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Journal ArticleDOI

PEFC Electrode with Enhanced Three-Phase Contact and Built-In Supercapacitive Behavior

01 Jan 2009-Journal of The Electrochemical Society (The Electrochemical Society)-Vol. 156, Iss: 1
TL;DR: In this paper, the supercapacitive behavior of hydrous ruthenium oxide helps realize a fuel cell-supercapacitor hybrid, which is incorporated in the cathode electrocatalyst layer of the membrane electrode assembly for PEFCs.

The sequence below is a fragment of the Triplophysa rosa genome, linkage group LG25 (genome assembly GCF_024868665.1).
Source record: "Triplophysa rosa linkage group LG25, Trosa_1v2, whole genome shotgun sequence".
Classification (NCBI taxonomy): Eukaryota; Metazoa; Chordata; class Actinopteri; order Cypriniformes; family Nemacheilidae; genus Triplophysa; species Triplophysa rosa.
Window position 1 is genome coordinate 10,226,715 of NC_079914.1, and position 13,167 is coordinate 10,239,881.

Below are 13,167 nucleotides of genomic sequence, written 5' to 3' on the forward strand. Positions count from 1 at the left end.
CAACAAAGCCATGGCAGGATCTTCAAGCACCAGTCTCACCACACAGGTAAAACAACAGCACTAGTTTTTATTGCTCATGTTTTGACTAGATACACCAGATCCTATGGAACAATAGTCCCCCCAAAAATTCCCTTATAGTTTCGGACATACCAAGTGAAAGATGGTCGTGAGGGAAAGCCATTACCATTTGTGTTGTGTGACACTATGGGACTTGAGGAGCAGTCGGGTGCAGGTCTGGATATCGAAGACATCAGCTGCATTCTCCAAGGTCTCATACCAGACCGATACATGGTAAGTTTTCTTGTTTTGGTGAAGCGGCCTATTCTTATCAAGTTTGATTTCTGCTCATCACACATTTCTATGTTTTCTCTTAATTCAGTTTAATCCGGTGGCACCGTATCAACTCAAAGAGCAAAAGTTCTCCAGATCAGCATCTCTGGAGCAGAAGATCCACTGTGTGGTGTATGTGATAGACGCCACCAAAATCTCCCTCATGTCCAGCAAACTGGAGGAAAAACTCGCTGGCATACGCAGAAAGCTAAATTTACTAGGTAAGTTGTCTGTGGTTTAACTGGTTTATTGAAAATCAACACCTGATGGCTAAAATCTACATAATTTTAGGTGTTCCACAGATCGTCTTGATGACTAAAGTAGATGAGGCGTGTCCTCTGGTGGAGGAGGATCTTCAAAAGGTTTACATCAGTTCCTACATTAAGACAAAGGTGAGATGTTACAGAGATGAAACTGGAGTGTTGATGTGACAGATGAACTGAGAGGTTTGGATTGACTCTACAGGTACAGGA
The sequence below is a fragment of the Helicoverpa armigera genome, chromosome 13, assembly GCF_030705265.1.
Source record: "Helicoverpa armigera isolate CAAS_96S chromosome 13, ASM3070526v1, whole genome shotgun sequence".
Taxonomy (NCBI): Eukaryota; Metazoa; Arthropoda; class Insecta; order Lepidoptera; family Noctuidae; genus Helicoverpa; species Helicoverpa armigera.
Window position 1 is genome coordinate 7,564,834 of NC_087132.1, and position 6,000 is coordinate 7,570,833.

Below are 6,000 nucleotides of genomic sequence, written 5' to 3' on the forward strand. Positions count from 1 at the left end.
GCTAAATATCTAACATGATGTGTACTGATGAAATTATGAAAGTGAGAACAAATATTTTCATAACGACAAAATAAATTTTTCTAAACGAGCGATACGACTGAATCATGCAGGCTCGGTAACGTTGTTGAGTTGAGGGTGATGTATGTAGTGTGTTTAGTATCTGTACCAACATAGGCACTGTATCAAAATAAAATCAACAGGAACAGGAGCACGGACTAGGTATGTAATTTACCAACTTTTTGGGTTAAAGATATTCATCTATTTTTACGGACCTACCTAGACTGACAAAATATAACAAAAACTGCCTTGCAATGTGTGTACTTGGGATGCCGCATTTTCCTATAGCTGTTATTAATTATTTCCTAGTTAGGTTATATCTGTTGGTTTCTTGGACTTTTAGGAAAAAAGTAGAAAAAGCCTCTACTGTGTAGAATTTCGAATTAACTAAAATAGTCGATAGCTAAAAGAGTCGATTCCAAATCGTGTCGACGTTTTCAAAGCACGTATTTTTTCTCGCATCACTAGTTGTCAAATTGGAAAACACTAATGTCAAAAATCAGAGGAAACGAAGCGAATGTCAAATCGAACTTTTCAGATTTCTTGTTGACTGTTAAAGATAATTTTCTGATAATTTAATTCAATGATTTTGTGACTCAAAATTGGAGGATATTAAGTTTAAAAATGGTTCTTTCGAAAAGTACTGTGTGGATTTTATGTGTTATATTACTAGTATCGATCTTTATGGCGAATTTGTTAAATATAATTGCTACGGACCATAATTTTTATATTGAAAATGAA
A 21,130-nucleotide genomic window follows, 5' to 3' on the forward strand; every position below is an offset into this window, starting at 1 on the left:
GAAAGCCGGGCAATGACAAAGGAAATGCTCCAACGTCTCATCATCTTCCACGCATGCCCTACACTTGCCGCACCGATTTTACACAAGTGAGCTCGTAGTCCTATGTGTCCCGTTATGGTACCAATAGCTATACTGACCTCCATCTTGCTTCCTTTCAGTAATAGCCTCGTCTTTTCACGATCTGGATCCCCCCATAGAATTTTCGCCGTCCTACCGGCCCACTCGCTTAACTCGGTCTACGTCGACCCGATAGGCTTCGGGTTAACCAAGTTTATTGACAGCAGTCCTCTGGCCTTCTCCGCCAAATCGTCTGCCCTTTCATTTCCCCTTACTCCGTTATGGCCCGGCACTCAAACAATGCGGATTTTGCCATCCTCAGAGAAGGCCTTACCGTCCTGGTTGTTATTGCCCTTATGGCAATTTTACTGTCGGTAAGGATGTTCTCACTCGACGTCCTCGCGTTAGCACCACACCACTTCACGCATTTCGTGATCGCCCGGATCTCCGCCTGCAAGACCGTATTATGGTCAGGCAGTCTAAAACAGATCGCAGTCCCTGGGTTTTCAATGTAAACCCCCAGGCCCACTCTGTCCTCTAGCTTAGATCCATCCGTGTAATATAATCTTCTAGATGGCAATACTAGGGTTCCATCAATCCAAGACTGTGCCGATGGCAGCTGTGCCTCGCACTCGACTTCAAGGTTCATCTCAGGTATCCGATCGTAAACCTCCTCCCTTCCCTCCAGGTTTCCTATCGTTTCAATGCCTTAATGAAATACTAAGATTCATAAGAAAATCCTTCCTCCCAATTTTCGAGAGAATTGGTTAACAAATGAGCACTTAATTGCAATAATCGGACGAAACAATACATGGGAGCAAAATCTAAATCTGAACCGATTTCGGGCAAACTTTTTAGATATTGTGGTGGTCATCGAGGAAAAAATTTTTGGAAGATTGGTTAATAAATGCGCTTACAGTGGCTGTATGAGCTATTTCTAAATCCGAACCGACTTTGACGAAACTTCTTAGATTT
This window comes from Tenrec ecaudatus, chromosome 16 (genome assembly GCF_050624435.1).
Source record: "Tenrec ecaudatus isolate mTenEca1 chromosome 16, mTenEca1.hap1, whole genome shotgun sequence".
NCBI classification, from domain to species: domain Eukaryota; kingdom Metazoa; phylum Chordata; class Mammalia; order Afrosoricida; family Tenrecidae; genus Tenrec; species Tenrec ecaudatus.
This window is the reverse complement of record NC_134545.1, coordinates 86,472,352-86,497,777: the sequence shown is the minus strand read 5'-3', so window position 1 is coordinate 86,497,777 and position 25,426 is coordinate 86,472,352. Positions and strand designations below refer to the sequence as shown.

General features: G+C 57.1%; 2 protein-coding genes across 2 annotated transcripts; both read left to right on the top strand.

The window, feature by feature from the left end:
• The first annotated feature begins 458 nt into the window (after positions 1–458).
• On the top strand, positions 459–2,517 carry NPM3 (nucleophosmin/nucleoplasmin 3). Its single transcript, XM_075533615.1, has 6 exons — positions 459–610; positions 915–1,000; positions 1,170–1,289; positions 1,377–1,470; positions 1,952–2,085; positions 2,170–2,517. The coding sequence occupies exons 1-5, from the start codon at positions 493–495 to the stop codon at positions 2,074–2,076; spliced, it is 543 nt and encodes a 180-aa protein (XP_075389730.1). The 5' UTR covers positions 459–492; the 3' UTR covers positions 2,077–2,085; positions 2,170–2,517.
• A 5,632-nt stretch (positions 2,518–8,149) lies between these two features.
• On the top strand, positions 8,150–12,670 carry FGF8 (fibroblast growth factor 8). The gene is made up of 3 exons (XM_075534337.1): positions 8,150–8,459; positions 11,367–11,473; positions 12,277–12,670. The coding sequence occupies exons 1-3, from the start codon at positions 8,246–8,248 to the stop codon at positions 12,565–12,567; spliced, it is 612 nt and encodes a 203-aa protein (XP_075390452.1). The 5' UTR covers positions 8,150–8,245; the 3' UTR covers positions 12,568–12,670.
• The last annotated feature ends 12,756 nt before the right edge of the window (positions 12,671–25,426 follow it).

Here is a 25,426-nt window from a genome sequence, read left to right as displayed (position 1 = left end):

Abstract: Hydrous ruthenium oxide, which exhibits both protonic and electronic conduction, is incorporated in the cathode electrocatalyst layer of the membrane electrode assembly for polymer electrolyte fuel cells (PEFCs). The supercapacitive behavior of ruthenium oxide helps realize a fuel cell–supercapacitor hybrid. Platinum (Pt) nanoparticles are deposited onto carbon-supported hydrous ruthenium oxide and the resulting electrocatalyst is subjected to both physical and electrochemical characterization. Powder X-ray diffraction and transmission electron microscopy reflect the hydrous ruthenium oxide to be amorphous and well-dispersed onto the catalyst. X-ray photoelectron spectroscopy data confirm that the oxidation state of ruthenium in Pt anchored on carbon-supported hydrous ruthenium oxide is Ru4+. Electrochemical studies, namely cyclic voltammetry, cell polarization, intrinsic proton conductivity, and impedance measurements, suggest that the proton-conducting nature of hydrous ruthenium oxide helps extend the three-phase boundary in the catalyst layer, which facilitates improvement in performance of the PEFC. The aforesaid PEFC operating with hydrogen fuel and oxygen as oxidant shows a higher power density (0.62 W/cm2 @ 0.6 V) in relation to the PEFC comprising carbon-supported Pt electrodes (0.4 W/cm2 @ 0.6 V). Potential square-wave voltammetry study corroborates that the supercapacitive behavior of hydrous ruthenium oxide helps ameliorate the pulse-power output of the fuel cell.